Wednesday, May 6, 2020

Pasta con Finocchietto Selvatico Recipe, Pasta with Wild Fennel Fronds and Homemade Sausage, Gluten Free, Dairy Free, and Frugal

My back yard, though I'd planned to take care of it and turn it into a pretty little something, was overgrown by what most of the world knows as weeds. As a forager, I know these plants are mostly edible and delicious, and I made sure to use the mallow overtaking most of my yard in many recipes, but eventually they started to mature and not be so good to eat anymore, so my kids pulled them up before our recent barbecue. However, I told my kids that though they are pulling up the mallow, there were two plants they couldn't touch- my wild swiss chard, officially called sea beet, and my wild fennel plants. Those two are some of my favorite wild edibles, and I wanted to make sure to always have a supply of those plants in my yard, so I wanted to leave enough that they'd go to seed and be able to grow there next season too.

The other day, I had very little produce at home, because I desperately needed to go grocery shopping. I was trying to figure out what to make, and then figured that I could make something with my mountain of wild fennel fronds there, and remembered a dish that I made years ago, a traditional Italian recipe, using wild fennel, pasta, and sausage. I didn't have sausage, so I decided to look up a few recipes for Italian sausage and use some of that seasoning with my ground beef, minus the fennel seeds, because no need to add that since I already will be having that via the wild fennel.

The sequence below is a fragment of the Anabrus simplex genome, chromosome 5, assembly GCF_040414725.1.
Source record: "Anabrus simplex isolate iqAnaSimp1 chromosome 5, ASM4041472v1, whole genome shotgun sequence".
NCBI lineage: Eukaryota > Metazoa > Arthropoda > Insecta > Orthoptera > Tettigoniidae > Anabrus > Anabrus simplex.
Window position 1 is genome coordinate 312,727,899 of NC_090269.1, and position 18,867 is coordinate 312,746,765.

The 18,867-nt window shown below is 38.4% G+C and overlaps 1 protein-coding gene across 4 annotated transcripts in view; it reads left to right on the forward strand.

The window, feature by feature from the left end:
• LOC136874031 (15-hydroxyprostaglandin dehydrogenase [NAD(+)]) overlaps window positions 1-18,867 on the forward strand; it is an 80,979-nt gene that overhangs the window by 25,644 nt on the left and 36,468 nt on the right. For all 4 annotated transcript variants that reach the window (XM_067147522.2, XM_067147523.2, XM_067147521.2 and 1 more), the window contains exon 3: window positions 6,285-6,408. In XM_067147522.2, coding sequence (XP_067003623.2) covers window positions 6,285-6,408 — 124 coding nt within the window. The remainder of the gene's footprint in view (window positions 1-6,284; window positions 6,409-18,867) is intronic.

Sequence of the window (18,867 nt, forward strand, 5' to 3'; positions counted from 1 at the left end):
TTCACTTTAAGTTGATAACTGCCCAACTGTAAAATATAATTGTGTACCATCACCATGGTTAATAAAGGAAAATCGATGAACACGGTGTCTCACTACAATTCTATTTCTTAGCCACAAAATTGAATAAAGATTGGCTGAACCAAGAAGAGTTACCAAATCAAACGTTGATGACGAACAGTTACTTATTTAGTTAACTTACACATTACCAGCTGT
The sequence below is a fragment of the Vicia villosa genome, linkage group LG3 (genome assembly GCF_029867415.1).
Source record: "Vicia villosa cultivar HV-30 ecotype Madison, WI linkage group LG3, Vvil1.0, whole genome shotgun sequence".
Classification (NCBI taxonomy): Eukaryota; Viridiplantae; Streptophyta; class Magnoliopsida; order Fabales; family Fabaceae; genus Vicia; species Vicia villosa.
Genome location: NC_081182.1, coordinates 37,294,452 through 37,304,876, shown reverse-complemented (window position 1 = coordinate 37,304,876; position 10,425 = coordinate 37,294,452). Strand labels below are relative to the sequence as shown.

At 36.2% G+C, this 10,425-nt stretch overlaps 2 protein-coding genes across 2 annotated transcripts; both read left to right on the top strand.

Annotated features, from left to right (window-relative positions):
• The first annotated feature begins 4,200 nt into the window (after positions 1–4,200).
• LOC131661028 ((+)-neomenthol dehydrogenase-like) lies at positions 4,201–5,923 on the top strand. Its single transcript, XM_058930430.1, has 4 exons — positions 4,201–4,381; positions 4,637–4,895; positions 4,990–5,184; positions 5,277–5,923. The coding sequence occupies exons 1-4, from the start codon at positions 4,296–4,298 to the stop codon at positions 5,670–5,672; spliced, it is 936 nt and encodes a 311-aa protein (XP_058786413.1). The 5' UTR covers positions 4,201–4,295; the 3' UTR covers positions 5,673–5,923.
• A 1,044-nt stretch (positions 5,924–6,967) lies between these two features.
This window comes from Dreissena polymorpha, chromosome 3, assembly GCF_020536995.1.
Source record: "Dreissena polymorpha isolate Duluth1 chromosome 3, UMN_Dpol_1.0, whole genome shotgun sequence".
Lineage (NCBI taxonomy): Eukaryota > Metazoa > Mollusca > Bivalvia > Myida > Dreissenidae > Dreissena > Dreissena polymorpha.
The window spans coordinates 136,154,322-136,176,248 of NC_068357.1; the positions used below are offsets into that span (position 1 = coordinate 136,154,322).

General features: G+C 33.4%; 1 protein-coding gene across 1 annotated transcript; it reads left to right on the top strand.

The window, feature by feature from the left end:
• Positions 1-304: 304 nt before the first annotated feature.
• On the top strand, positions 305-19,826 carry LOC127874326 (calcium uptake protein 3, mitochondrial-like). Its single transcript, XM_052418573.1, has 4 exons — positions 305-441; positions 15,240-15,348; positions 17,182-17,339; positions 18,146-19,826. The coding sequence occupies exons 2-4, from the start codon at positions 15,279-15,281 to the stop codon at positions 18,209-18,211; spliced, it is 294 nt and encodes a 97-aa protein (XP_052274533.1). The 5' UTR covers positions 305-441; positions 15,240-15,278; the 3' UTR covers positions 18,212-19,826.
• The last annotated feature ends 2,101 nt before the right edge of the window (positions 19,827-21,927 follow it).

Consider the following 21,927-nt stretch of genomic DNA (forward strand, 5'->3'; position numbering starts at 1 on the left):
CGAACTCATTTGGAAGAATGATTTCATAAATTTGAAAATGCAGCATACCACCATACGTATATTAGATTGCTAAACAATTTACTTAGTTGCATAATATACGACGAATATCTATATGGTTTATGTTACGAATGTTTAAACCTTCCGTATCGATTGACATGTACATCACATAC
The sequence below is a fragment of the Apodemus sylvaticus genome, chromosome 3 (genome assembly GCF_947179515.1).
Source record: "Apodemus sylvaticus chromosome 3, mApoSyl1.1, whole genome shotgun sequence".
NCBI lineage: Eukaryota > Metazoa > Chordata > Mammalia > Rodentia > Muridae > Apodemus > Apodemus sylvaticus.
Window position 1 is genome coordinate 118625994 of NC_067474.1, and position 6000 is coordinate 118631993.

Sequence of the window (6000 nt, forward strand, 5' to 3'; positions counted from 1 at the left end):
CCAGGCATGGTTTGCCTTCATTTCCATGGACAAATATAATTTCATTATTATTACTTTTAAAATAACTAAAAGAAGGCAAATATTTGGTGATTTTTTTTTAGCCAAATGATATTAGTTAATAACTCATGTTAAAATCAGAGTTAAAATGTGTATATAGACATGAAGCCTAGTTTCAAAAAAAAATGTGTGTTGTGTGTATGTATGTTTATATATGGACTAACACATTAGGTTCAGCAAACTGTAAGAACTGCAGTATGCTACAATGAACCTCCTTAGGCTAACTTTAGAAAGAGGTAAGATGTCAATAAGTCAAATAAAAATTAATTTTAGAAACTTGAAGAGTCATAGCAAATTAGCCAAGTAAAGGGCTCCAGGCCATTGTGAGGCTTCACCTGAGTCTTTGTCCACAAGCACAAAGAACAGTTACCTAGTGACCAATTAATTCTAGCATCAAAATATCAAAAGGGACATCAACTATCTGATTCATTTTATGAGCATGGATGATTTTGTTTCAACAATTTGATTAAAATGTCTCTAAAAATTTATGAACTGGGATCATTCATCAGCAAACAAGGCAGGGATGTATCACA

The dish came out really amazing. As in, it was probably my favorite way I ever had fennel, and was a true balm to my soul. But a caveat- it has a very, very strong fennel taste. Which is great if, like myself, you absolutely love the flavor of fennel, that black licorice taste, but if you're only meh on the taste of fennel, you probably won't be such a fan. I also used a ridiculous amount of fennel in mine- a large enough bunch that I couldn't get my hands around it, so if you like fennel but don't want an overpowering flavor, I can also suggest simply using less fennel than I did. 

If you don't have wild fennel, you can use the fronds from store bought fennel, but you'll need to use them from quite a few bulbs to get enough for this.

If you have ready made Italian sausage, you can just use that in place of the beef and all the spices, but if you don't, make this as written.

I made mine dairy free, but feel free to use Parmesan in place of the nutritional yeast if you don't avoid dairy.

Pasta con Finocchietto Selvatico Recipe, Pasta with Wild Fennel Fronds and Homemade Sausage, Gluten Free, Dairy Free, and Frugal

10 Micro-Trends of Quarantine

Corona, corona, the world is abuzz with corona. (Sing that to the tune of "Maria" from West Side Story. That's the tune I wrote it to.) Life has changed for pretty much the entire world, and because of that, lots of people are experiencing similar things. And because of these similar situations, there are trends that are happening now. Who knows how long they'll last? Here's a post from a reader exploring some of the interesting and cool and even fun new lockdown trends. 

People will always find something interesting that will keep them sane in the midst of the COVID-19 crisis and continuous quarantine. When a trend starts to pique your curiosity and everyone out there is doing the same stuff, the next thing you know is that you’re trying it too.

When you’re obliged to stay at home, you have no other option but to do everything on your own. Make your own coffee, prepare your own food, watch movies at home, exercise at home, etc. You can’t go to any restaurant, coffee shop, gym, mall, or cinemas. Not at the moment. But the good news is, do-it-yourself things have evolved into “quaranthings.” These are the micro-trends that everybody shares on the internet.

If you want to do something new, fun, and healthy at home, try the following micro-trends of quarantine 2020:

Sunday, May 3, 2020

Easy and Delicious Chicken Sosaties Recipe- Afrikaans Skewered Meat Dish, South African and Namibian Shish Kebabs, Without Apricots